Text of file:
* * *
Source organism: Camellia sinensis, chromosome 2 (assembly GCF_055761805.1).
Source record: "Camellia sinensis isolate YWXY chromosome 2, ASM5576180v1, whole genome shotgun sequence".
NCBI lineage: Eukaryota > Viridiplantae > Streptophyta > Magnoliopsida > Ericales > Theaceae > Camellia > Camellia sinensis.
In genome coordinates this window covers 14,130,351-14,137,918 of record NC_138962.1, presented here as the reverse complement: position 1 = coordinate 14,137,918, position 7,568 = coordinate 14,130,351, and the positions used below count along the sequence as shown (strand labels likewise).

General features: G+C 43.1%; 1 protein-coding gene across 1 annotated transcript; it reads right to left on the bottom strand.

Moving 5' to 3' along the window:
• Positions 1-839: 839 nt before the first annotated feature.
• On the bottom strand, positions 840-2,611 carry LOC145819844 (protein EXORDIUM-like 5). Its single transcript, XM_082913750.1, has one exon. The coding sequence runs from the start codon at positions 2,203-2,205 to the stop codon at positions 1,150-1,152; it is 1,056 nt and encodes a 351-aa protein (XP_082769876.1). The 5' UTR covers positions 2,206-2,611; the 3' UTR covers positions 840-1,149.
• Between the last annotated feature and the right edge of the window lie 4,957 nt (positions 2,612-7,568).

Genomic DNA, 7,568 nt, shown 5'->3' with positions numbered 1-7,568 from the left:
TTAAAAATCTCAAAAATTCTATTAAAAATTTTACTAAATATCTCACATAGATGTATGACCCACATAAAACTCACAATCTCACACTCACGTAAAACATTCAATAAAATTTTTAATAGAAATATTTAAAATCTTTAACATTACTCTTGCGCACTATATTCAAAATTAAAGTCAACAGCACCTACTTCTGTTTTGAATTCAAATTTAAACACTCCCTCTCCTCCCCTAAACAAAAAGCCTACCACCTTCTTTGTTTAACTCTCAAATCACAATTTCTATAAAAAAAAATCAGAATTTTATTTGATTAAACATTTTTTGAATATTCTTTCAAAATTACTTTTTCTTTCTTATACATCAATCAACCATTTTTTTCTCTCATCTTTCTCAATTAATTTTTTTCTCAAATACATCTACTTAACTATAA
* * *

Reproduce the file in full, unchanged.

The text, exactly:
Source organism: Camellia sinensis, chromosome 2 (assembly GCF_055761805.1).
Source record: "Camellia sinensis isolate YWXY chromosome 2, ASM5576180v1, whole genome shotgun sequence".
NCBI lineage: Eukaryota > Viridiplantae > Streptophyta > Magnoliopsida > Ericales > Theaceae > Camellia > Camellia sinensis.
In genome coordinates this window covers 14,130,351-14,137,918 of record NC_138962.1, presented here as the reverse complement: position 1 = coordinate 14,137,918, position 7,568 = coordinate 14,130,351, and the positions used below count along the sequence as shown (strand labels likewise).

General features: G+C 43.1%; 1 protein-coding gene across 1 annotated transcript; it reads right to left on the bottom strand.

Moving 5' to 3' along the window:
• Positions 1-839: 839 nt before the first annotated feature.
• On the bottom strand, positions 840-2,611 carry LOC145819844 (protein EXORDIUM-like 5). Its single transcript, XM_082913750.1, has one exon. The coding sequence runs from the start codon at positions 2,203-2,205 to the stop codon at positions 1,150-1,152; it is 1,056 nt and encodes a 351-aa protein (XP_082769876.1). The 5' UTR covers positions 2,206-2,611; the 3' UTR covers positions 840-1,149.
• Between the last annotated feature and the right edge of the window lie 4,957 nt (positions 2,612-7,568).

Genomic DNA, 7,568 nt, shown 5'->3' with positions numbered 1-7,568 from the left:
TTAAAAATCTCAAAAATTCTATTAAAAATTTTACTAAATATCTCACATAGATGTATGACCCACATAAAACTCACAATCTCACACTCACGTAAAACATTCAATAAAATTTTTAATAGAAATATTTAAAATCTTTAACATTACTCTTGCGCACTATATTCAAAATTAAAGTCAACAGCACCTACTTCTGTTTTGAATTCAAATTTAAACACTCCCTCTCCTCCCCTAAACAAAAAGCCTACCACCTTCTTTGTTTAACTCTCAAATCACAATTTCTATAAAAAAAAATCAGAATTTTATTTGATTAAACATTTTTTGAATATTCTTTCAAAATTACTTTTTCTTTCTTATACATCAATCAACCATTTTTTTCTCTCATCTTTCTCAATTAATTTTTTTCTCAAATACATCTACTTAACTATAA